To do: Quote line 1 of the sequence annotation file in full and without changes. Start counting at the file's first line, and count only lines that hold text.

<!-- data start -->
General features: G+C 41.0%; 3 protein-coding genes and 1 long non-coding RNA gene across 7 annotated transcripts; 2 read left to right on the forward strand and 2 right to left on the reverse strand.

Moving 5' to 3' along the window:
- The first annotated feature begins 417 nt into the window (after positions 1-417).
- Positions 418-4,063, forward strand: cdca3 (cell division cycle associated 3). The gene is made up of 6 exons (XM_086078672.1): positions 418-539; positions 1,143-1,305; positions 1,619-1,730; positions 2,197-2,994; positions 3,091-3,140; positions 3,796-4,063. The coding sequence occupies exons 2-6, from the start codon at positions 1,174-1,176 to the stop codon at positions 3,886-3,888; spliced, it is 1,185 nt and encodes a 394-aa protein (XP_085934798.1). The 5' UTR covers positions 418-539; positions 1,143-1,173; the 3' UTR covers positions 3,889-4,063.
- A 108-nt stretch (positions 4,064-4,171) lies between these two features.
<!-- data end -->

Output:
General features: G+C 41.0%; 3 protein-coding genes and 1 long non-coding RNA gene across 7 annotated transcripts; 2 read left to right on the forward strand and 2 right to left on the reverse strand.